As time went on and as the drinks were poured the conversation got more serious as it often does with two people drinking way too much—only I seemed drunk and he really didn’t. I told him about Jessica, and he listened like he knew what I meant. I even showed him my ramblings that I scribbled down but introduced it as a poem. I expected a “you’re fucking nutty” comment, but Equinox just scribbled down a poem to rival my own.

It read, “Where will you go when you die and your identity passes you by. It lies in the masses. It passes—it passes you by. Your world—your little fucking world—stay good and be sane today—say hello—die and go”

As he finished, I spit out a sip of my gin laughing. “Fuck off, you morbid prick,” I said with a smile trying to keep the mood light. Equinox just laughed along with me and bought another round. “You are a morbid motherfucker,” I reiterated still half-laughing. I wasn’t quite sure where this man came from or why he was talking to me. He definitely seemed odd now, but I wasn’t gonna give it much thought—especially if he’s buying.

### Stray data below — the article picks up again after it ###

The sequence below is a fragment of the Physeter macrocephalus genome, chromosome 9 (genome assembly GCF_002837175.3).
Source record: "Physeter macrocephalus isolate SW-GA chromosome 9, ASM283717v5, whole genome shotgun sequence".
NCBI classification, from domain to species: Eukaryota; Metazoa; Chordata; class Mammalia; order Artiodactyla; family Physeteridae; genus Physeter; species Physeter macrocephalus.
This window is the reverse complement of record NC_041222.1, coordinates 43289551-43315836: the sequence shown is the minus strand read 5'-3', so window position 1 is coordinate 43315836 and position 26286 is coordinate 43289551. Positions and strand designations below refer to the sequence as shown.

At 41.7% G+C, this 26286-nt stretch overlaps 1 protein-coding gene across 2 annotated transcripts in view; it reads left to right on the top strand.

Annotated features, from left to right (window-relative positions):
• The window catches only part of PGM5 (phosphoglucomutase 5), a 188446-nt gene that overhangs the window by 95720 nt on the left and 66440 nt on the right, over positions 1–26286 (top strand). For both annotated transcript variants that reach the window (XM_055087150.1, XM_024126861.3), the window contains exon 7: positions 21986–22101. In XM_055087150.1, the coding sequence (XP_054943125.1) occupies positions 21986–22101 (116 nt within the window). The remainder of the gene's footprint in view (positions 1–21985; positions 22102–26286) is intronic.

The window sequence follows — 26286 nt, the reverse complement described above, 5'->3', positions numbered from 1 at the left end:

The two of us sat and drank—pulsing and humming our time together. I told him about my love and old life and he told me about his past scars. Equinox said “that if your body and mind where thrown in a pit with the masses they’d fuck or reject each other.” I wondered what he meant, more crazy shit I suppose, but fuck it. I guess this asshole was drunker and nuttier than I was and that’s when, out of nowhere, he laid a thick hemp-rope on the bar surface and lit one of the ends with a bar match.

“Where the fuck did that rope come from,” I said as the smell of burning dry rope filled the air.
Equinox didn’t answer. He just stared straight with his body ridged—like a soldier or manikin. I also wondered why the old woman behind the bar didn’t say anything to us as I looked past Equinox’s shoulder expecting to see her disapproving face but no one was there. I stood up over my barstool and noticed the young women and horny soldiers weren’t there anymore either. The place was empty. I guess maybe they all went to the back or upstairs to conduct “business.” I started to look around for a door or staircase where they exited, but my focus came back to the burning rope as I sat back down. Instead of the mirror or the outside noise, I just focused on the rope—it was so dry and lifeless.